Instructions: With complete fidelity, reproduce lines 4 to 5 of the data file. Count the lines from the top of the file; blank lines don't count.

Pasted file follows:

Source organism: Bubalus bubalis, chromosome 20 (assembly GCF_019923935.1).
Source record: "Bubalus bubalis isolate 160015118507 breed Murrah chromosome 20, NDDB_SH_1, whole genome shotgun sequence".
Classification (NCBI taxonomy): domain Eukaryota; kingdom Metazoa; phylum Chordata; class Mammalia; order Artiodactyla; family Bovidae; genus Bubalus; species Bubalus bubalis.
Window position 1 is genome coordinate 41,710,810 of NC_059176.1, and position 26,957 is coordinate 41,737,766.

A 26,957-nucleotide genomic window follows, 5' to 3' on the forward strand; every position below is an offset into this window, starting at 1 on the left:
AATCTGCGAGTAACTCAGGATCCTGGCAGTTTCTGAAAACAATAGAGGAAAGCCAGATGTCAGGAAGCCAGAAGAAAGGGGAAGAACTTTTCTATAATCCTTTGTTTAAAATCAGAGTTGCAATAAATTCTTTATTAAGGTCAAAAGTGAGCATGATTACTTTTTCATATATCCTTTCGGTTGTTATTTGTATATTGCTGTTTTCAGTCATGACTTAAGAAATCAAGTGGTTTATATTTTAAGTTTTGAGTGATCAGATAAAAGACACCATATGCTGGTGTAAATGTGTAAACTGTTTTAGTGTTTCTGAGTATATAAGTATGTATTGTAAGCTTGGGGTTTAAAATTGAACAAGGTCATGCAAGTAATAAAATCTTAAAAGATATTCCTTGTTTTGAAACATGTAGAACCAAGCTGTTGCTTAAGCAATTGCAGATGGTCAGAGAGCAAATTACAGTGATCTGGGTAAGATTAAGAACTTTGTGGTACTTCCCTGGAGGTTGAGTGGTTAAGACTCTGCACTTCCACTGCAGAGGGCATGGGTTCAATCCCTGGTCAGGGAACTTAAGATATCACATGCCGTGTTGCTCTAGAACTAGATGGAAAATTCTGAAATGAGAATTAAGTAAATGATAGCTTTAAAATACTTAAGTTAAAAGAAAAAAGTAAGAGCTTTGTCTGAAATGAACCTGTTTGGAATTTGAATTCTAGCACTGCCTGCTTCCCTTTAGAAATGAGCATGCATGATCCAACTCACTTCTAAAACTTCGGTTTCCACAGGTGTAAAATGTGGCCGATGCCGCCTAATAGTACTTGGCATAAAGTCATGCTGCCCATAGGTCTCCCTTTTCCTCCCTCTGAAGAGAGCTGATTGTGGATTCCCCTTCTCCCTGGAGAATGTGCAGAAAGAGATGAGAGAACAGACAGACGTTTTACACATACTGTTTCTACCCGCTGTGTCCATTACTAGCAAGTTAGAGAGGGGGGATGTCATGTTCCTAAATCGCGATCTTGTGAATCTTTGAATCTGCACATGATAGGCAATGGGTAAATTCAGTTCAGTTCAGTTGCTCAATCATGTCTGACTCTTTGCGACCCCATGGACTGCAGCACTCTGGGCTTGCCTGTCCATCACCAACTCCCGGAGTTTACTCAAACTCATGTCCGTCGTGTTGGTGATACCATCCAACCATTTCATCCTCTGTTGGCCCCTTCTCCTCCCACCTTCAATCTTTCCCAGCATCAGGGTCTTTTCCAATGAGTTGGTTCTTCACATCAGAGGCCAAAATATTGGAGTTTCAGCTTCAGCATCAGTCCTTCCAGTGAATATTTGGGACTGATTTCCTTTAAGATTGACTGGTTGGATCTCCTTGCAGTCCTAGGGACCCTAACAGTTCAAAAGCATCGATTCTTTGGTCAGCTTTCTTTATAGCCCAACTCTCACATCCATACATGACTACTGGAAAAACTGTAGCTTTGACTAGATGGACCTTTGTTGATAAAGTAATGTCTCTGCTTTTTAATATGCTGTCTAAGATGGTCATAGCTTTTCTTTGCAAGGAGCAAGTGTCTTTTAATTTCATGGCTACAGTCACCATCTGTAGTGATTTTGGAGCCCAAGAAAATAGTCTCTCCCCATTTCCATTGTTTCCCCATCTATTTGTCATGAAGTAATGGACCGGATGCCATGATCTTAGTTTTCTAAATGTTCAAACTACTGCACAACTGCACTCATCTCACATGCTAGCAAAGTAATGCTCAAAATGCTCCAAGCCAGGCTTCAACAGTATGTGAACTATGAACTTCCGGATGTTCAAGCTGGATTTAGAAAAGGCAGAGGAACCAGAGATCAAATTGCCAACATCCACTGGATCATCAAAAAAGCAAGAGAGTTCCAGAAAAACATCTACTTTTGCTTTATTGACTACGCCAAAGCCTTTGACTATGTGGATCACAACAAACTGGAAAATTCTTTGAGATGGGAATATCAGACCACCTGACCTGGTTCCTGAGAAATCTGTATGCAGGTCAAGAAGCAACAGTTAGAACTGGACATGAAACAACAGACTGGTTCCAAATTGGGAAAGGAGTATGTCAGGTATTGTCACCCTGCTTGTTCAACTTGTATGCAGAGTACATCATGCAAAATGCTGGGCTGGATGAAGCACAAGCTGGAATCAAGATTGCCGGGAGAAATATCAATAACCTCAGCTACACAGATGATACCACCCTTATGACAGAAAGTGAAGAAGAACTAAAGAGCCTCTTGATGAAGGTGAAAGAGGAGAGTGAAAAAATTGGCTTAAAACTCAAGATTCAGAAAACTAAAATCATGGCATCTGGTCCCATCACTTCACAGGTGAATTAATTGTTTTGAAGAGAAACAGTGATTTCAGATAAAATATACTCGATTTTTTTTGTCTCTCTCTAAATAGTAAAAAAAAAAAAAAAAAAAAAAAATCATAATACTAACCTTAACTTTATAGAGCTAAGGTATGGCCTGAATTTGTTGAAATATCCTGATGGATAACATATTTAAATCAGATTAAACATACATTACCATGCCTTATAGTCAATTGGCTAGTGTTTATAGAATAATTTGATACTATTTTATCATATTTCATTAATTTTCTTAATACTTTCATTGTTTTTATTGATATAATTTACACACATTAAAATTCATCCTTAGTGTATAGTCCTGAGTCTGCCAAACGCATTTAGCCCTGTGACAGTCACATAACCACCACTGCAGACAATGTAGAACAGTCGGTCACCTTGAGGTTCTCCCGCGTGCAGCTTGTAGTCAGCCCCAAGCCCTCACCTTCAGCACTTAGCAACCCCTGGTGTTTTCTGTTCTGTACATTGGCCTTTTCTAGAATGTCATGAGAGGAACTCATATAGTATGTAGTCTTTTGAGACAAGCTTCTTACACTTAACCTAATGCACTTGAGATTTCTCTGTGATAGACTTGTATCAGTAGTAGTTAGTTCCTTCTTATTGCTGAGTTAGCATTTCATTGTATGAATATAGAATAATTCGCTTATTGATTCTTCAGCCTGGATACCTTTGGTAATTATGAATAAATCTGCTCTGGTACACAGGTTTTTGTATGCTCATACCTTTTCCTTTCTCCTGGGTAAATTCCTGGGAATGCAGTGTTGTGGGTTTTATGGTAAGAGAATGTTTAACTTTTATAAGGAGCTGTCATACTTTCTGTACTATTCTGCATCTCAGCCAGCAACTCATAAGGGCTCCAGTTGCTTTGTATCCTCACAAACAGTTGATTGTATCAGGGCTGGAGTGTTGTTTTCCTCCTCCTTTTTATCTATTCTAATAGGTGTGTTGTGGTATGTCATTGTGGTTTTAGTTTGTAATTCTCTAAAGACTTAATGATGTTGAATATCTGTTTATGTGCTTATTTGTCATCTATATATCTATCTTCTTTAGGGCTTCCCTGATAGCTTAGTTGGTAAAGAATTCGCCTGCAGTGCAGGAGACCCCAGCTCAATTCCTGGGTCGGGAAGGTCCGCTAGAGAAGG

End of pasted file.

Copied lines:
Window position 1 is genome coordinate 41,710,810 of NC_059176.1, and position 26,957 is coordinate 41,737,766.

A 26,957-nucleotide genomic window follows, 5' to 3' on the forward strand; every position below is an offset into this window, starting at 1 on the left: